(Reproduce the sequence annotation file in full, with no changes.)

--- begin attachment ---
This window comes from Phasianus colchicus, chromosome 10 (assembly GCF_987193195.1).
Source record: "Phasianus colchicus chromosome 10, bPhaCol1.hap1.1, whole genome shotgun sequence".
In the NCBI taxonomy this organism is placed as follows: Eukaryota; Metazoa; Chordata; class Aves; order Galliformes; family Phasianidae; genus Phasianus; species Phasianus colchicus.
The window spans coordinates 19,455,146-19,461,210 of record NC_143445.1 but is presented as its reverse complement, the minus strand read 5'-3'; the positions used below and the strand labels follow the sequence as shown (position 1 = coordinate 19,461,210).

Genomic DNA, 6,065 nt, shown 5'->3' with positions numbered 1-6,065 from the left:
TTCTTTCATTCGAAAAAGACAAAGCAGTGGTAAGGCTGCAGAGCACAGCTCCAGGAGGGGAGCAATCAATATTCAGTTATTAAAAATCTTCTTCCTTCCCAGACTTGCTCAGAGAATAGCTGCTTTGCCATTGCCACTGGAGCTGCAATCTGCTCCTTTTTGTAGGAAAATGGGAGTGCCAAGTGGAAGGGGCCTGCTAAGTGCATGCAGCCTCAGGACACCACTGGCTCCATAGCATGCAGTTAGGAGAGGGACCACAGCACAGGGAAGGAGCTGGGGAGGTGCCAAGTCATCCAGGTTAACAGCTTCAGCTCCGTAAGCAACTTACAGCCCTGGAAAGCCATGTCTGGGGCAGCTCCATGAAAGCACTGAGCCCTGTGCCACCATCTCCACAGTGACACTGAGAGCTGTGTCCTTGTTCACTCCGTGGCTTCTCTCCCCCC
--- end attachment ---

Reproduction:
This window comes from Phasianus colchicus, chromosome 10 (assembly GCF_987193195.1).
Source record: "Phasianus colchicus chromosome 10, bPhaCol1.hap1.1, whole genome shotgun sequence".
In the NCBI taxonomy this organism is placed as follows: Eukaryota; Metazoa; Chordata; class Aves; order Galliformes; family Phasianidae; genus Phasianus; species Phasianus colchicus.
The window spans coordinates 19,455,146-19,461,210 of record NC_143445.1 but is presented as its reverse complement, the minus strand read 5'-3'; the positions used below and the strand labels follow the sequence as shown (position 1 = coordinate 19,461,210).

Genomic DNA, 6,065 nt, shown 5'->3' with positions numbered 1-6,065 from the left:
TTCTTTCATTCGAAAAAGACAAAGCAGTGGTAAGGCTGCAGAGCACAGCTCCAGGAGGGGAGCAATCAATATTCAGTTATTAAAAATCTTCTTCCTTCCCAGACTTGCTCAGAGAATAGCTGCTTTGCCATTGCCACTGGAGCTGCAATCTGCTCCTTTTTGTAGGAAAATGGGAGTGCCAAGTGGAAGGGGCCTGCTAAGTGCATGCAGCCTCAGGACACCACTGGCTCCATAGCATGCAGTTAGGAGAGGGACCACAGCACAGGGAAGGAGCTGGGGAGGTGCCAAGTCATCCAGGTTAACAGCTTCAGCTCCGTAAGCAACTTACAGCCCTGGAAAGCCATGTCTGGGGCAGCTCCATGAAAGCACTGAGCCCTGTGCCACCATCTCCACAGTGACACTGAGAGCTGTGTCCTTGTTCACTCCGTGGCTTCTCTCCCCCC